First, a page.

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DNAinfo (short for Digital Network Associates) is an online local news organization covering Manhattan and Chicago.

The site was founded in November 2009 by Ameritrade founder Joe Ricketts, who also provides its funding. The original New York site had an editorial staff of about 45 in March 2013 and it includes both neighborhood-level sites and broader coverage. It has hired a number of high-profile reporters, including contributing editor Sree Sreenivasan, dean of student affairs at Columbia Journalism School, and Murray Weiss, a long-time investigative reporter for the New York Post.

The site has grown considerably since launch: While estimates pegged site traffic at less than 35,000 visitors in April 2010, it averaged 1.5 million uniques in February 2011. It also has developed a sales and marketing staff of about 10 people to monetize that growth, as Ricketts intends the site to be profitable. It launched a Chicago edition in November 2012, with a staff of about 30 in March 2013.

Both sites include features, breaking news, public affairs reporting, and community news, though there is little in-depth investigative reporting or reporting on large businesses.

Ricketts, a political conservative, launched a political action committee in 2012 through which he reportedly planned to target President Barack Obama’s re-election campaign. But he said in a memo to DNAinfo staff that his politics should have “absolutely no impact on your work as objective, fair-minded journalists.”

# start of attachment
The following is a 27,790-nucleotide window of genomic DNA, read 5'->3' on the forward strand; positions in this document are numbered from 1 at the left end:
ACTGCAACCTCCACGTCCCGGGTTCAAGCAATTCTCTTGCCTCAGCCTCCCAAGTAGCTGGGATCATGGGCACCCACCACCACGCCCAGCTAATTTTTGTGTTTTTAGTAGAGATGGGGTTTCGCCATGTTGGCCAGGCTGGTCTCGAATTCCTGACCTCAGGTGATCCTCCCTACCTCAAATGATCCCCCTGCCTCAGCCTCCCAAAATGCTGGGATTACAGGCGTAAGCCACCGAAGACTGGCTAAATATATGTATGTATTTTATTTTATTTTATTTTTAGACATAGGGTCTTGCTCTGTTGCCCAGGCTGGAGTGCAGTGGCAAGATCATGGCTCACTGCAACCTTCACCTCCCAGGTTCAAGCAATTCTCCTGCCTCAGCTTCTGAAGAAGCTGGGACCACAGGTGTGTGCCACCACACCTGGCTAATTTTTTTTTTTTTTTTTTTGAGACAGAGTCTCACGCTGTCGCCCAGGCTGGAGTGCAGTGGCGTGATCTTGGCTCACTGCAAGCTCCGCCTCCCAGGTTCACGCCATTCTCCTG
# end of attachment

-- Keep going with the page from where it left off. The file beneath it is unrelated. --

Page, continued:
Recent Nieman Lab coverage:
Sept. 9, 2015 / Laura Hazard Owen
The hyperlocal news landscape may be bad in the U.S., but the U.K. faces even bigger challenges — It’s tough times for local news in the U.S. But things are worse in the U.K., according to a report released Wednesday. U.K. hyperlocal sites have received much less funding than U.S. hyperlocal sites, while facing...
Sept. 1, 2015 / Joshua Benton
As giant platforms rise, local news is getting crushed — This has not been a good year for local news. That’s a sentence I could have written any year for the past decade, for a host of reasons now numbingly familiar. But 2015 has felt like a turning point for the most t...
Aug. 7, 2014 / Joseph Lichterman
Turning a profit in the Netherlands: How a Dutch hyperlocal network has grown — While lots of U.S. media companies are still struggling to figure out how to make hyperlocal news financially viable, in the Netherlands, a four-year-old network of hyperlocal sites began turning a profit earlier this ye...
June 11, 2014 / Justin Ellis
Q&A: Penelope Muse Abernathy on how community newspapers can face the digital transition — When we talk about disruption in the journalism business, the conversation often centers on the big players. It’s easy to focus on a place like The New York Times because its plans for carving out a future in journ...
March 12, 2014 / Caroline O'Donovan
Like a phoenix from the ashes: How some local reporters are sticking it out post-Patch — Wealthy, suburban, outer-metro areas have always been financial strongholds for local journalism. That’s why, back in 2009 when Patch launched, they seeded the network with sites in the New York suburbs of Connecti...

Recently around the web, from Mediagazer:

Primary author: Mark Coddington. Main text last updated: April 4, 2013.
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The New York Times is a daily newspaper published in New York City and generally regarded as the United States’ leading national newspaper. The Times was the third-largest newspaper in the U.S. by circulation as of 2014, with 2.1 million combined print and digital subscribers, though it is by far the most-visited newspaper website. In…

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